aMedical Practice Evaluation Center, Massachusetts General Hospital, Boston, MA bDivision of Infectious Diseases, Massachusetts General Hospital, Boston, MA cDivision of Allergy and Infectious Diseases, University of Washington, Seattle, WA dDepartment of Pharmacy, Massachusetts General Hospital, Boston, MA eThe Institute for Clinical Research & Health Policy Studies, Tufts Medical Center, Boston, MA fTufts Clinical and Translational Science Institute, Tufts University, Boston, MA gDivision of Endocrinology, Yale University School of Medicine, New Haven, CT hDepartment of Newborn Medicine, Brigham and Women's Hospital, Boston, MA iHarvard University Center for AIDS Research (CFAR), Boston, MA jDepartment of Orthopedic Surgery, Brigham and Women's Hospital, Boston, MA kDivision of Infectious Diseases, Brigham and Women's Hospital, Boston, MA lRagon Institute of Massachusetts General Hospital, MIT and Harvard, Charlestown, MA. JAIDS Journal of Acquired Immune Deficiency Syndromes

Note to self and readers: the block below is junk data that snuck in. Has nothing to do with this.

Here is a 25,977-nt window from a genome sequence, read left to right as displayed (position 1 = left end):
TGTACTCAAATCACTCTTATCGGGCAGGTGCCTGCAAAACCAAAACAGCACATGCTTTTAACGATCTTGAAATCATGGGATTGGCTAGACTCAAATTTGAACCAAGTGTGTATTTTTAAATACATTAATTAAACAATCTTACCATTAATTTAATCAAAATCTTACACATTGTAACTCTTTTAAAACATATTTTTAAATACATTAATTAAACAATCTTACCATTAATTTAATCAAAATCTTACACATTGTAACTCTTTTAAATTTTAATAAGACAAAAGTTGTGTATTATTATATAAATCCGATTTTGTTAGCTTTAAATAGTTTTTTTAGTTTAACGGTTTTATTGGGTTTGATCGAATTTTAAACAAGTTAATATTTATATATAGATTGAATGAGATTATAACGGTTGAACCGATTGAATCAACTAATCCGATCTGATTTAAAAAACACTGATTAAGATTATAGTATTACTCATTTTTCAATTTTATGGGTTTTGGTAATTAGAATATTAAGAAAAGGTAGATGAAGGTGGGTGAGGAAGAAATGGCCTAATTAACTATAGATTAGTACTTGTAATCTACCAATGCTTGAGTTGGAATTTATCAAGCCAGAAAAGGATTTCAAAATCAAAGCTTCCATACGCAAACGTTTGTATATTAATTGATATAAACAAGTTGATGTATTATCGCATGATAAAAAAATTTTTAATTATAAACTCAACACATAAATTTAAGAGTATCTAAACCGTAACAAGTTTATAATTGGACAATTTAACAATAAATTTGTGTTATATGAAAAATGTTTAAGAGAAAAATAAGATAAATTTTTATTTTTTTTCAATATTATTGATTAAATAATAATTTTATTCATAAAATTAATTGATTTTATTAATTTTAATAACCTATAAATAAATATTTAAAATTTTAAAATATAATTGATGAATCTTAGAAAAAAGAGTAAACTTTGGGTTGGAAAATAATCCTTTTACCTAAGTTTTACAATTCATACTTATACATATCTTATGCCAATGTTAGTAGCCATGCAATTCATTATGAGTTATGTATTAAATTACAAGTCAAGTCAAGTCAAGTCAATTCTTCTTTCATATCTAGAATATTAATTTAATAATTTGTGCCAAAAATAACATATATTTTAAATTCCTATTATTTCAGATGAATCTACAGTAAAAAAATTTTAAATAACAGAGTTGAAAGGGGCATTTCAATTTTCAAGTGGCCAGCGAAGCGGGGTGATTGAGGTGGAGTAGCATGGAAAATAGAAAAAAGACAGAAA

(Impact Factor: 4.56).
05/2013; 63(5). DOI: 10.1097/QAI.0b013e31829b662b
The frequency of hypothalamic-pituitary-adrenal axis dysfunction among HIV-infected patients receiving steroid injections has not been reported, and the risk factors for this adverse event are poorly characterized.
We conducted a retrospective analysis of data from HIV-infected patients in the Partners HealthCare system (Boston, MA) who received corticosteroid injection(s) between 2002 and 2011. Chart review focused on HIV status, antiretroviral therapy [eg, protease inhibitors (PI)], steroid injection(s), and adrenal axis dysfunction (eg, adrenal insufficiency and/or Cushing syndrome). Because all cases occurred among patients on PIs, we performed additional detailed data extraction and conducted univariate and multivariate analyses to identify risk factors in this group.
One hundred seventy-one HIV-infected patients received ≥1 corticosteroid injection(s) in the study period. Nine cases (event frequency: 5.3%; 95% confidence interval: 2.4% to 9.8%) of secondary adrenal insufficiency were diagnosed; 5 (55%) of these 9 patients also had clinical evidence of Cushing syndrome. All cases occurred among the 81 patients on PIs (event frequency among those on PIs: 11.1%; 95% confidence interval: 5.2% to 20.0%). Among patients on PIs, the major risk factor for hypothalamic-pituitary-adrenal axis dysfunction was having ≥2 injections within 6 months.
In this retrospective cohort study, 11% of HIV-infected patients on PIs at the time of steroid injection were later diagnosed with hypothalamic-pituitary-adrenal axis dysfunction. Corticosteroid injections in HIV-infected patients on PIs should only be used with great caution and close monitoring.